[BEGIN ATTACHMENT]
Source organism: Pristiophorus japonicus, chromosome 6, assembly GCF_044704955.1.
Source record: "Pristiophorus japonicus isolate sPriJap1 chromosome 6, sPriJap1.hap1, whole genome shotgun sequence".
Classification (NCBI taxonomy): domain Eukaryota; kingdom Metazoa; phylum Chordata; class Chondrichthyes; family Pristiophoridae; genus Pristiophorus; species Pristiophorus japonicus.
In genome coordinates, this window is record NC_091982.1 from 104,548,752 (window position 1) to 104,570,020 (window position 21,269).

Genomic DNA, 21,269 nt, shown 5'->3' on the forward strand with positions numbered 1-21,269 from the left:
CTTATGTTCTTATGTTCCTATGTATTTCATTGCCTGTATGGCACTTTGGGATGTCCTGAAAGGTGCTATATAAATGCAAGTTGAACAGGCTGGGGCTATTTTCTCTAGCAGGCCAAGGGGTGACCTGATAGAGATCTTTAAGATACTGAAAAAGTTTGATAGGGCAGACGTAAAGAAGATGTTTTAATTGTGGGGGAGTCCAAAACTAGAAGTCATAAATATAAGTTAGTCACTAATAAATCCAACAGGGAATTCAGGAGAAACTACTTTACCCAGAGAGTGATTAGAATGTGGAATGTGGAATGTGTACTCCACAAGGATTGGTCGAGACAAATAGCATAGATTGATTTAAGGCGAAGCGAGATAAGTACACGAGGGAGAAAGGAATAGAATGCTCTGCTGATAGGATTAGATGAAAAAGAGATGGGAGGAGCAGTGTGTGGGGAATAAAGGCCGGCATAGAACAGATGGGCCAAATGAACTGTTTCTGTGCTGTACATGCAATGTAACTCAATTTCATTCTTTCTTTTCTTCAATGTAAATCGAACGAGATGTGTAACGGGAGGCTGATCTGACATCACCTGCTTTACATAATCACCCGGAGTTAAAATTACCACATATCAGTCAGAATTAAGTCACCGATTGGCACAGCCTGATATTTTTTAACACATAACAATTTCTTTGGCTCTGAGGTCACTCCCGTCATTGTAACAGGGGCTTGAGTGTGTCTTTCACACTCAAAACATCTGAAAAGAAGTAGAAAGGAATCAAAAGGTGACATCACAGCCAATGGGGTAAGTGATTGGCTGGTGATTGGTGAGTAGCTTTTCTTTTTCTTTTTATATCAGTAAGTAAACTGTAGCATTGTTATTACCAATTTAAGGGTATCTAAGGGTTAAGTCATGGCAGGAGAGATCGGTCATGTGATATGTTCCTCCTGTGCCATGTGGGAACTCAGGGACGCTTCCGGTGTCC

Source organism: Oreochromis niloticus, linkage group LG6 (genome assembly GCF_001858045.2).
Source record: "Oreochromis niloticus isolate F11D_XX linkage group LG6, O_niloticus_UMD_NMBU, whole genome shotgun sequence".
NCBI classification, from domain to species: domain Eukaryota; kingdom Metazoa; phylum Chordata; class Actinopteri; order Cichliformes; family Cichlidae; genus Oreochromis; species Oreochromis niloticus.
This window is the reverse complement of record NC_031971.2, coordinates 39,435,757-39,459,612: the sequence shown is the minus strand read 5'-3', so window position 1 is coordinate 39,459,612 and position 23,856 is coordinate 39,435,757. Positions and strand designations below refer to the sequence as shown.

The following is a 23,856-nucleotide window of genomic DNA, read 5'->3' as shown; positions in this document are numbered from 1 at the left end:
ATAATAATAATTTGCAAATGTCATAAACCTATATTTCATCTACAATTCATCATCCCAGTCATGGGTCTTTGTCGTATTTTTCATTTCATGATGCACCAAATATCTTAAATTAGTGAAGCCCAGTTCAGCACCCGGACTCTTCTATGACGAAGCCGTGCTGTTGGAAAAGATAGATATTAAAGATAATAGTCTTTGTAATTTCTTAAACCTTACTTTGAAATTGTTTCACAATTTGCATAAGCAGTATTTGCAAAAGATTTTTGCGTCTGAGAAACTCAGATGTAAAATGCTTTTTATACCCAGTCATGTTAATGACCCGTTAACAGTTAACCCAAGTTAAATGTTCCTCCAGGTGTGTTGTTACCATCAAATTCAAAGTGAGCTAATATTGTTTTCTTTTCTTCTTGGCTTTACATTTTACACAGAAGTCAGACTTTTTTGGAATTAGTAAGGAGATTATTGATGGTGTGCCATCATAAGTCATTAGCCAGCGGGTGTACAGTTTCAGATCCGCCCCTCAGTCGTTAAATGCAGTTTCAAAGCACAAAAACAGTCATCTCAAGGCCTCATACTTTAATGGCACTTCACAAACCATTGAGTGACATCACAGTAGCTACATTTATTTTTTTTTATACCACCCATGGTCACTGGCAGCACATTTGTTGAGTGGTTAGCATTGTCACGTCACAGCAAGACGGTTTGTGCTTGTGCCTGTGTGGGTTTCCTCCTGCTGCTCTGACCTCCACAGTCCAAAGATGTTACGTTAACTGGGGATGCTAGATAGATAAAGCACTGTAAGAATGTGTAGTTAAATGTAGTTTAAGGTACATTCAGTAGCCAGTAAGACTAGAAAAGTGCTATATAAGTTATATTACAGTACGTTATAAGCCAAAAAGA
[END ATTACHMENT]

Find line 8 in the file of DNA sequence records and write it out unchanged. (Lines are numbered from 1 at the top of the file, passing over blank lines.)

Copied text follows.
Source record: "Oreochromis niloticus isolate F11D_XX linkage group LG6, O_niloticus_UMD_NMBU, whole genome shotgun sequence".